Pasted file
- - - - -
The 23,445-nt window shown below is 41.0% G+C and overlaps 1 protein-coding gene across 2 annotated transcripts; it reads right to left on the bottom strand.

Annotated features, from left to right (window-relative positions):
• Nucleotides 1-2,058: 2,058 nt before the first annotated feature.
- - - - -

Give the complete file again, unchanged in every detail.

The 23,445-nt window shown below is 41.0% G+C and overlaps 1 protein-coding gene across 2 annotated transcripts; it reads right to left on the bottom strand.

Annotated features, from left to right (window-relative positions):
• Nucleotides 1-2,058: 2,058 nt before the first annotated feature.